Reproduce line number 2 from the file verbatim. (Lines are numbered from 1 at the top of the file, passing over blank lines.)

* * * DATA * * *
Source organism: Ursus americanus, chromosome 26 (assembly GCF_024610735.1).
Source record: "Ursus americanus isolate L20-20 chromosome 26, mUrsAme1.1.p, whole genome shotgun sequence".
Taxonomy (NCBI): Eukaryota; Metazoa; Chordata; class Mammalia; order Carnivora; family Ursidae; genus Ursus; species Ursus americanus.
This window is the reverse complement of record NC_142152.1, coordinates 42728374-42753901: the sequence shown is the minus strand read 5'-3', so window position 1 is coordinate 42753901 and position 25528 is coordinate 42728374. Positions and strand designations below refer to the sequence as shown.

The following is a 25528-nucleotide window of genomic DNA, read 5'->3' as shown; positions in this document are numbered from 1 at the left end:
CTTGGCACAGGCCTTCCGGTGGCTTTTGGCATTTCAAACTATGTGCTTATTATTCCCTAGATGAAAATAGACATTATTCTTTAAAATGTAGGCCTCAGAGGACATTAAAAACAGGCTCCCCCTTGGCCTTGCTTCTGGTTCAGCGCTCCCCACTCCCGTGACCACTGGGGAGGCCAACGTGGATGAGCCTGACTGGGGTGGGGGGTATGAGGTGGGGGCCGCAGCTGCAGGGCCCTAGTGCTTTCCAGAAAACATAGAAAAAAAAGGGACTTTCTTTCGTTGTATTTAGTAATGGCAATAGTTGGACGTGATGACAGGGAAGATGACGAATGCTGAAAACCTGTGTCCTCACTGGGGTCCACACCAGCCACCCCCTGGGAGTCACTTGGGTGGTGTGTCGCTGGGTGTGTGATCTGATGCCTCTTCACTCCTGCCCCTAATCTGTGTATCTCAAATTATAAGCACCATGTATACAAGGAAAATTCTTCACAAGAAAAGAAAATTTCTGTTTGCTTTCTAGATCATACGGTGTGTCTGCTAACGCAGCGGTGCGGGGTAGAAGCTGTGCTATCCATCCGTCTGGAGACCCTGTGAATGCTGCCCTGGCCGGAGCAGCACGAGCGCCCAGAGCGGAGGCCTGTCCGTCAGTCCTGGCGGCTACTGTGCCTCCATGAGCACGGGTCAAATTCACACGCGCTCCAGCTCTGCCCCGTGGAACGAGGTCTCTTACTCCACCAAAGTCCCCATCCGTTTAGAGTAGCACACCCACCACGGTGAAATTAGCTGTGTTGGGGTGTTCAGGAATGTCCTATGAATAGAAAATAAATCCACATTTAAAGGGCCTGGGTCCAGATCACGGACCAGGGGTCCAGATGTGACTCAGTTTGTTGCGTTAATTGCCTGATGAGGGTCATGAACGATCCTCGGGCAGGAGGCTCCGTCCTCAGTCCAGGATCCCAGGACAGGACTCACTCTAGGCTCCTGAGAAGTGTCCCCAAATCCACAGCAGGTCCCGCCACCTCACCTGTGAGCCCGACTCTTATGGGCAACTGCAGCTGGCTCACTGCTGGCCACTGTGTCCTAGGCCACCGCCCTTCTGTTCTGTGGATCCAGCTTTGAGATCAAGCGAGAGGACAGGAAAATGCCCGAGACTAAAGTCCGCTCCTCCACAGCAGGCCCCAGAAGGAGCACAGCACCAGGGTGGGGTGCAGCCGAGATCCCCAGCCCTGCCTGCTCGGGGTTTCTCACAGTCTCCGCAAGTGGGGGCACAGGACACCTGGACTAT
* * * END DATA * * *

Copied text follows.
Source record: "Ursus americanus isolate L20-20 chromosome 26, mUrsAme1.1.p, whole genome shotgun sequence".